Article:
“The poor image has been uploaded, downloaded, shared, reformatted, and reedited. It transforms quality into accessibility, exhibition value into cult value, films into clips, contemplation into distraction. [..] The contemporary hierarchy of images, however, is not only based on sharpness, but also and primarily on resolution.”Hito Steyerl
Demons is an experimental film/ music video collaboration with a sound designer/ composer based in Belgium and a singer/ songwriter in Italy. The narrative concept focuses on mental illness ~ we drew inspiration from the Miss Havisham character (‘Great Expectations’) imagining her in her younger years; imagining how her story might be different if she suffered from mental illness. The concept was developed and shot in 2014/15, and while we spent the better part of 2015/16 editing the footage together, life got in the way of the project getting off the ground. Two of us had deaths in the family, which necessitated putting the project on hold for extended periods. The marketing never fully came together. The launch was again postponed until 2019, as it was intended to coincide with launch of their new album, which has seen similar delays.
To me, the video now looks dated. Next to the crispness of 4K video, Demons looks like a product of an era gone by, and somehow subordinate to more contemporary video, regardless of how strong and well constructed the story might be. I feel, the example in Steyerl’s article, of the Woody Allen film where blurriness becomes a metaphor for class/ upward mobility, seems to ring true for the Demon’s work. “Focus is identified as a class position, a position of ease and privilege, while being out of focus lowers one’s value as an image” (Steyerl). The dated resolution, seems to reduce clarity on how to position, where to place this work and amongst which audience… resulting in an identity crisis of sorts.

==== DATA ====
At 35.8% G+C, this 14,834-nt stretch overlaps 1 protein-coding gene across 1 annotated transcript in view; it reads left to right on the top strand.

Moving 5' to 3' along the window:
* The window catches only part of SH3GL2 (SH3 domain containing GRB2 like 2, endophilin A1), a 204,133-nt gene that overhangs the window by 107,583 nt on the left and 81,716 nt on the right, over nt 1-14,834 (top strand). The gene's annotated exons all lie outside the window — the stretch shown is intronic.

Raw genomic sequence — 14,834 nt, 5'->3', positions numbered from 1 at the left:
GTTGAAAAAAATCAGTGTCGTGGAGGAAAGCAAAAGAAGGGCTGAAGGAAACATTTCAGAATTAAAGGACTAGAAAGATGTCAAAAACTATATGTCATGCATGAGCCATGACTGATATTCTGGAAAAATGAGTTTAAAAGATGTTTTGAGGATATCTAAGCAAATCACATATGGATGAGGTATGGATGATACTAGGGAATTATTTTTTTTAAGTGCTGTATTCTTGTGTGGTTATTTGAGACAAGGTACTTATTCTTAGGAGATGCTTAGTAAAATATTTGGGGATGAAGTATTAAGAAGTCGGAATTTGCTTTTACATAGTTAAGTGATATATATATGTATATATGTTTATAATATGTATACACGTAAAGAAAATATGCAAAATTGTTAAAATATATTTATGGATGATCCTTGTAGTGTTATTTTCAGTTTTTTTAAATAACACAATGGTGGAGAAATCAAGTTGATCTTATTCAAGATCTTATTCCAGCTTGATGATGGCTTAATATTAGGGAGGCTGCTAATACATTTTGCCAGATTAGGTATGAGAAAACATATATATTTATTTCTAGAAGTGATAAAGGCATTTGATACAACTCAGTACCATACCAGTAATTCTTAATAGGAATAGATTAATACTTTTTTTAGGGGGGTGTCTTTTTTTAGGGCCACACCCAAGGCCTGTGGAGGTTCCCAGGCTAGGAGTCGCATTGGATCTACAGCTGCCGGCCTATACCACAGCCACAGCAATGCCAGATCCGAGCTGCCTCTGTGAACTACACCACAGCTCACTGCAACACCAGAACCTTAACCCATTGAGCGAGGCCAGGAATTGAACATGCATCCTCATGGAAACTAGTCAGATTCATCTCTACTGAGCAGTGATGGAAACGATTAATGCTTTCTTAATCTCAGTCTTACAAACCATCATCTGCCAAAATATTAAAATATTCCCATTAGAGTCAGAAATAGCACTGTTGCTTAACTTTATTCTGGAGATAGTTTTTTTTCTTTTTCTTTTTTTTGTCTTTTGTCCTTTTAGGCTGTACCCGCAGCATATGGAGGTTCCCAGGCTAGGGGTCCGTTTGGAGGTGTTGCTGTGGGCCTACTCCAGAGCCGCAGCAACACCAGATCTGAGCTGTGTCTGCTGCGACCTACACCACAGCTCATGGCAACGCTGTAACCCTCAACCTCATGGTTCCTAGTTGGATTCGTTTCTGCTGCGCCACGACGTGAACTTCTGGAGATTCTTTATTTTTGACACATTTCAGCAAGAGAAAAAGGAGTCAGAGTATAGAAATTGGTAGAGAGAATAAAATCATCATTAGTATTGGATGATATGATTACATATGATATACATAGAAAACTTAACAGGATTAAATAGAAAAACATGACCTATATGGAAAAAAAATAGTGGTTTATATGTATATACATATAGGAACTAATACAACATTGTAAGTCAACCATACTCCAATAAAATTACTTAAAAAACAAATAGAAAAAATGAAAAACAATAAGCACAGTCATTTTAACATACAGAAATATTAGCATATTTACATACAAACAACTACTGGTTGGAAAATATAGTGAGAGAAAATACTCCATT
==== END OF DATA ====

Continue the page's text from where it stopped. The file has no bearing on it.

Steyerl’s essay is notable as it was published in 2009, at the height of Youtube’s imminent rise ~ founded in 2006 to become the dominant streaming platform by 2010, yet pre-dating commercial interest as a viable media distributor for broadcast-quality content. It was around this time that I started working in video. Before then, I spent two years trying to paint (and was horrible at it!), but painting began to permeate my video aesthetic. I became inspired by the ‘scratch video’ movement— video collage of the VCR era, projected in 80s London/NYC nightclubs, often constructed from popular TV to create politically subversive meaning. I fused my actual paintings with video I captured, text I created and found footage (ie. open-source cartoons from the 1940s), to meld abstractions in my video work.
An example of this is my CYOA Rhythms installation, based on 5 independent video works which have been used in different contexts, collaborations and site-specific installations. CYOA Rhythms has been shown in various incarnations (projections, on screens, as a conceptual research project, in a film festival, etc), but in my mind, it suffers from resolution-datedness. I would like to revisit this installation, but introduce it with a layer of code to infuse some interactivity. I feel like an infusion of code might create a juxtaposition that makes the work feel more contemporary.
Steyerl, Hito. “In Defense of the Poor Image.” e-flux. Nov 2009. Web. Nov 27, 2018.